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|Nitrate level high|
I'm new here so take it easy on me folks. I have read alot of articles about high Nitrate levels in tanks...but feel I need information specific to my tank.
I bought a 30 gal tank about 1 week ago, I didn't have to move it far, so I moved it with about 6 inches of water in it. The tank came with 3 fish, a Blue Gourami, Angel Fish, and Pleco. The fish are relatively large.
When I got the tank home, I set it up, added water, and got everything moving. A day or so later I tested the water, and I am getting 0 readings for Nitrite, and Ammonia, but my Nitrates are through the roof, we are talking like 150+. I have no idea how to get them down. I have not added any chemicals to the tanks, and recently bought new filters, and did a 25% water change and gravel clean about 2 days ago.. Nitrate levels did not drop.
I will admit, I haven't tested the water out of the tap yet. Is it possible to have that high of Nitrate in drinking water?
I did read in one of Franks post about "old tank" syndrome.. something I have never heard of before. Please advise. (as well as how urgent it is for me to get this under control)
|Posted 19-Aug-2009 17:27|
The only way to get nitrates down is doing partial water changes and vacuming the gravel. If there is alot of build up in the gravel it can cause the high nitrates.
|Posted 19-Aug-2009 19:47|
Small Fry with Ketchup
Wow this is like dejevu all over again! Few years back I bought a 30 used, took out all the water except just enough to cover the gravel. Of course when I busted out the gravel vac the guy was like "wow thats a cool thing" , I should have known the nitrates would have been sky high I had no clue they'd be as high as yours considering I had done such a massive water change!
So, yeah. It'll take a long time, keep those deep gravel cleanings going, make sure you're going all the way to the bottom and holding it there till the waters running up the tube clear.
I ended up doing a substrate change on my tank as the gravel that was in there was this nasty faded purple color. Adding some floating hornwart helped a lot in my tank, as did the removal of all the gravel of course.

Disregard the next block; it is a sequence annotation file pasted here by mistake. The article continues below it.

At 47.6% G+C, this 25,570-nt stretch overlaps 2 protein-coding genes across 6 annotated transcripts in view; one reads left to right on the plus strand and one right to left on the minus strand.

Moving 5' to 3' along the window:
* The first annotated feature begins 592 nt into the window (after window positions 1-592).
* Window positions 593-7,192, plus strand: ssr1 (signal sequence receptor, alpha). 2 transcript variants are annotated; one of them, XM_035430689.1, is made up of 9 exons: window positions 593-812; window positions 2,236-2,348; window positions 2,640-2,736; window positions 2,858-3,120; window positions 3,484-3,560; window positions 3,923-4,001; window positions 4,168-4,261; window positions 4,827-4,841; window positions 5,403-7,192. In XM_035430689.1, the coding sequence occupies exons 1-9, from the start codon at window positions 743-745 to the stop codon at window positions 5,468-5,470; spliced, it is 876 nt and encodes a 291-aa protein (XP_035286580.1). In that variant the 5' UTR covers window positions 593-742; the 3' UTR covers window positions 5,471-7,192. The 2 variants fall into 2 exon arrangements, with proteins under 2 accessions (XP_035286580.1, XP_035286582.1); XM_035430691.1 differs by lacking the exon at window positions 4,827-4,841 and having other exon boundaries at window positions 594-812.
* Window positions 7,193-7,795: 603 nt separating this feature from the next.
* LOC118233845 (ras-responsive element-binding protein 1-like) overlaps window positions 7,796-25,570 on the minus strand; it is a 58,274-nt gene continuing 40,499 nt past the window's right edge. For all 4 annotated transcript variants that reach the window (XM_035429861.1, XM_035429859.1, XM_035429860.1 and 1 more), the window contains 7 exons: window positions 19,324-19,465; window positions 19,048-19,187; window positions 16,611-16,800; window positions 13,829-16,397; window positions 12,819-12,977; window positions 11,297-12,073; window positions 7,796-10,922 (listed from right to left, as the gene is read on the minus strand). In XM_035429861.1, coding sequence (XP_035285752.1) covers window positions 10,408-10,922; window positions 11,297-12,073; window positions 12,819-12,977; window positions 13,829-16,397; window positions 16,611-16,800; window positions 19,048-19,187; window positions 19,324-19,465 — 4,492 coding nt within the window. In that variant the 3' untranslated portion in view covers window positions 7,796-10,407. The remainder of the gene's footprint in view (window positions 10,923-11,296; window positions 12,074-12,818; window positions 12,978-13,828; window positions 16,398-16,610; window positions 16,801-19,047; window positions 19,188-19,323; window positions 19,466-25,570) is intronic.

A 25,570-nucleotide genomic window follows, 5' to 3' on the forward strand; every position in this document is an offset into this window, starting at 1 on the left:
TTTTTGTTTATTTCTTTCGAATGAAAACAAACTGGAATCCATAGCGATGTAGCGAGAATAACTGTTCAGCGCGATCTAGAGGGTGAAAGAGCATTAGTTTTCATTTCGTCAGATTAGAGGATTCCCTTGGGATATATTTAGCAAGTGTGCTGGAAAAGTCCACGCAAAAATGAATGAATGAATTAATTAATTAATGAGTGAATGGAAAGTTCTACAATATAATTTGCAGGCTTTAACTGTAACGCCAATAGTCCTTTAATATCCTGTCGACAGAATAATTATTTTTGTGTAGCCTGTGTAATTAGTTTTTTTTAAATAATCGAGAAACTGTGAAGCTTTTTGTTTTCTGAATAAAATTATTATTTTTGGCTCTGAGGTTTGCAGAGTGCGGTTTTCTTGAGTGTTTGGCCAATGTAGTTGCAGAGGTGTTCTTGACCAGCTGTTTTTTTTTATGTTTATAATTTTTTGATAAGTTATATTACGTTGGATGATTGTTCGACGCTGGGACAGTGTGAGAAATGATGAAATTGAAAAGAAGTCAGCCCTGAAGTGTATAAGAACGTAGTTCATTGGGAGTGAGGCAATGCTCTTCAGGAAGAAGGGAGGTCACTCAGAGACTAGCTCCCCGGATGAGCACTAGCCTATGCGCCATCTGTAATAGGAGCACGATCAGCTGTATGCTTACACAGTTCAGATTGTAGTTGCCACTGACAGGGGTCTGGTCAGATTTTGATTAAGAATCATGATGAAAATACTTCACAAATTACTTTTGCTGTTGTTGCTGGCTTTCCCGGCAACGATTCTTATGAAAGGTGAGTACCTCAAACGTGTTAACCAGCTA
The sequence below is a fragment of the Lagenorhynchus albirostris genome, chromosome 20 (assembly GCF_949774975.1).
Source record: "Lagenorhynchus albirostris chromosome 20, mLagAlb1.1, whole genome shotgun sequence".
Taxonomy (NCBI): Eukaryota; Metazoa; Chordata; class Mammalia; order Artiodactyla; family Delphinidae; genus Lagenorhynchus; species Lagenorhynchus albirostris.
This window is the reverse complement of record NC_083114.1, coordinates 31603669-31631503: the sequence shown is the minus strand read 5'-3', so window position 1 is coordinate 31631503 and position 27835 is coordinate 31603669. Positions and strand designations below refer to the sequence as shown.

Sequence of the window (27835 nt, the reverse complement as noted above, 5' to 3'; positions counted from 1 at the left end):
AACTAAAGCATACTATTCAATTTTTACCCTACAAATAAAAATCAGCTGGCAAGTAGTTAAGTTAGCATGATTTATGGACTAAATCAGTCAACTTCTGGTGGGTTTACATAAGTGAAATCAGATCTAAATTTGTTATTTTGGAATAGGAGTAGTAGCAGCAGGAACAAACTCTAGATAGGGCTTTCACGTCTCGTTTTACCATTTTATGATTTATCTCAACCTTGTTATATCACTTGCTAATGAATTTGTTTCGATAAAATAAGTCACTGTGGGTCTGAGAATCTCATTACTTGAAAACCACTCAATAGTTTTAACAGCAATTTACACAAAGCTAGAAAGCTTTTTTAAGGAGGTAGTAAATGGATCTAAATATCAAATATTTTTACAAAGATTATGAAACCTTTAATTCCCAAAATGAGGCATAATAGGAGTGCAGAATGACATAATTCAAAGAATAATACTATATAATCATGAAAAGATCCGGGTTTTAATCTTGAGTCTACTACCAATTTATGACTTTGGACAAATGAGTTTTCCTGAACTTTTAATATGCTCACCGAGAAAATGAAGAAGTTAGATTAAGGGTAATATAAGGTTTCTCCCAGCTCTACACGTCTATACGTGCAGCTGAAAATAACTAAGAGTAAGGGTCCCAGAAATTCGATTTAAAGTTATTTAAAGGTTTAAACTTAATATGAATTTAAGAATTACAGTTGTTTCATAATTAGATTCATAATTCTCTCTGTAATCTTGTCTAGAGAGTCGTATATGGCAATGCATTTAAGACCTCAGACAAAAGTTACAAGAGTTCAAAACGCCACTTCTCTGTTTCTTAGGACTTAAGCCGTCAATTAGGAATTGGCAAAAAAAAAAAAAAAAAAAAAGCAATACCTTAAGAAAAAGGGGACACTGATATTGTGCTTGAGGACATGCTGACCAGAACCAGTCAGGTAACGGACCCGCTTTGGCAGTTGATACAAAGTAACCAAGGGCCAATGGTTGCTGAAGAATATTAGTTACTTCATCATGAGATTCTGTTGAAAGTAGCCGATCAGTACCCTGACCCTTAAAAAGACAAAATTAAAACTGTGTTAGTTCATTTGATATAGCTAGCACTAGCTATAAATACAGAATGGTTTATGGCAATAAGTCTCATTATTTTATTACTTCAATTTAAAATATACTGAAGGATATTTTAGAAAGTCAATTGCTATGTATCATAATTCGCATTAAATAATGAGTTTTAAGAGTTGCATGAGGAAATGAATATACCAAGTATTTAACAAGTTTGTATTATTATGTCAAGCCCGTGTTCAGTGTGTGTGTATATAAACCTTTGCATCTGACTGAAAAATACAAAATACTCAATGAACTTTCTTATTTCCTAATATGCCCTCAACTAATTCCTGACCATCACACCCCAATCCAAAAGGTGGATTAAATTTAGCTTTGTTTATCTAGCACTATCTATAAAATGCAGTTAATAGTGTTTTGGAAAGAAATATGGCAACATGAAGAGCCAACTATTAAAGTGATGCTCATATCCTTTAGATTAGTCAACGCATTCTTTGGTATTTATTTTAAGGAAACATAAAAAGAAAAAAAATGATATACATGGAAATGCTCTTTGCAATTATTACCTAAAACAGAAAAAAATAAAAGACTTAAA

|Posted 19-Aug-2009 22:17|
Just to make sure, frequent water changes will not harm the fish? And we are talking about 25% at a time? What frequency? (Of course while the water is being taken out, the gravel will be cleaned)
I will get a HornWart next time I'm in town.
How urgent is it to bring Nitrates down... Sorry to seem so needy, but my 4 year old daughter is WAY attached to these fish already... and having one pass wouldn't be good.
|Posted 19-Aug-2009 22:30|
Small Fry with Ketchup
If they're big I'm assuming they've lasted this long right *shrug*? I'm not trying to be lackadaisical about the situation, just a little perspective.
The thing with water changes is that you need to make sure temp ph ect is all matching, 25% every day isn't going to upset the fish at all so long as it's not a sudden shock like a 2 degree drop.
Might want to pick up some carbon as well if you're not running it. Can help clear it up particle matter, even if it does nothing for nitrates. You'll want to be careful with hornwart though, I've had it suck a tank dry of nitrates and have to hit up home depot for some nitrAtes to add (yep, same tank that was off the scale with nitrAtes).